Slonim said her patients have her cell phone number and call her directly when they need her help. Gerber recalled one patient who was in pain because of a problem with a port who contacted Slonim in the middle of the night. The doctor had that patient come to their house where she fixed the problem.
During the COVID-19 lockdown, Slonim’s office was closed because the procedure she does, while stopping severe pain, is considered elective. So, like other doctors, Slonim quickly adopted the use of telemedicine, and she has been able to prepare some patients for upcoming procedures online.
She has reopened the office, but before doing so, Slonim said, she added machines that clean the air of mold and other pathogens to help keep her patients and staff safe. Hand washing stations are placed throughout the office.
“Texas Medical Association has been great in getting us all the PPE we need,” she said. And she reopened feeling her office was as safe and protected as possible.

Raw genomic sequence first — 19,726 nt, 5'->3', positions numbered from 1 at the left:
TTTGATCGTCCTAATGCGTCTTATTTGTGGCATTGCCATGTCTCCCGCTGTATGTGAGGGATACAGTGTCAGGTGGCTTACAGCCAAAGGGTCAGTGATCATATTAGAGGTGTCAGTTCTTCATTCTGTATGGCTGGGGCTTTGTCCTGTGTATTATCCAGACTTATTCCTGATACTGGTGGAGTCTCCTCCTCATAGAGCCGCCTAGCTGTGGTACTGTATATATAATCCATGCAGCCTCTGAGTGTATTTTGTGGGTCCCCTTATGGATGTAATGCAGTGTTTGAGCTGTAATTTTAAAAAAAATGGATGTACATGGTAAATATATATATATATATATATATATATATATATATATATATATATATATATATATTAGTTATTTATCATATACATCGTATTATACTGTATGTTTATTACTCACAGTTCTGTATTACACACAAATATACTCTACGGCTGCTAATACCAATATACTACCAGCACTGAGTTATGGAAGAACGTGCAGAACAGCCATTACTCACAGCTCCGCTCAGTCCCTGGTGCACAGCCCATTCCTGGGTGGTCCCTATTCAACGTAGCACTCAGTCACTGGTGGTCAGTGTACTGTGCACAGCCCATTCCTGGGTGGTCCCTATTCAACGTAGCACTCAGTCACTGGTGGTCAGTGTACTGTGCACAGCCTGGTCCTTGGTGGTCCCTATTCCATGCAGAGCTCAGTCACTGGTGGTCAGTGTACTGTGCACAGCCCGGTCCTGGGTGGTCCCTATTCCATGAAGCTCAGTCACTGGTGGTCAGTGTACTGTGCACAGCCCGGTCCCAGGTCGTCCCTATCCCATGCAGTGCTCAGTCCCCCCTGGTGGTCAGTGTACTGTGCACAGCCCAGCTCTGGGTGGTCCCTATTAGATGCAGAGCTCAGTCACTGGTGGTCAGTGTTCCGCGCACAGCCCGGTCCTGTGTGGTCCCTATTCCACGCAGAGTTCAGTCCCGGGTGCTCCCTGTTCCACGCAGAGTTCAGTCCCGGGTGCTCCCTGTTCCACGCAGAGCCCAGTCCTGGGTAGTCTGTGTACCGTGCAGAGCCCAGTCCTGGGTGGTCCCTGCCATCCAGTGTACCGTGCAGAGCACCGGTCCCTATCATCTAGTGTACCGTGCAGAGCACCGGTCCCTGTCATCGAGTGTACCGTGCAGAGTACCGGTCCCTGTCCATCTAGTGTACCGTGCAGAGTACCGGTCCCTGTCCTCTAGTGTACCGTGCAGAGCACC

Slonim and Gerber have been together 30 years. They met in an L.A. Bar: “I want to be explicitly clear on this one,” Gerber said. “She asked me to dance.”
They live in a townhouse in the SoHiP section of Oak Lawn with a couple of chickens out in the chicken coop Slonim had built for Gerber’s 50th birthday. Slonim said she wanted fresh eggs, and they started with seven chickens. They’re down to two including one who was injured, has recovered and is now pigeon-toed.
As for her business, Slonim — who has spoken on the subject around the world and has written a number of books on the subject including her latest, Pain Free Periods, available at FibroidFree.com — hopes to replicate her model in other cities with other doctors who are as passionate as she is about treating fibroids with UFE rather than major surgery.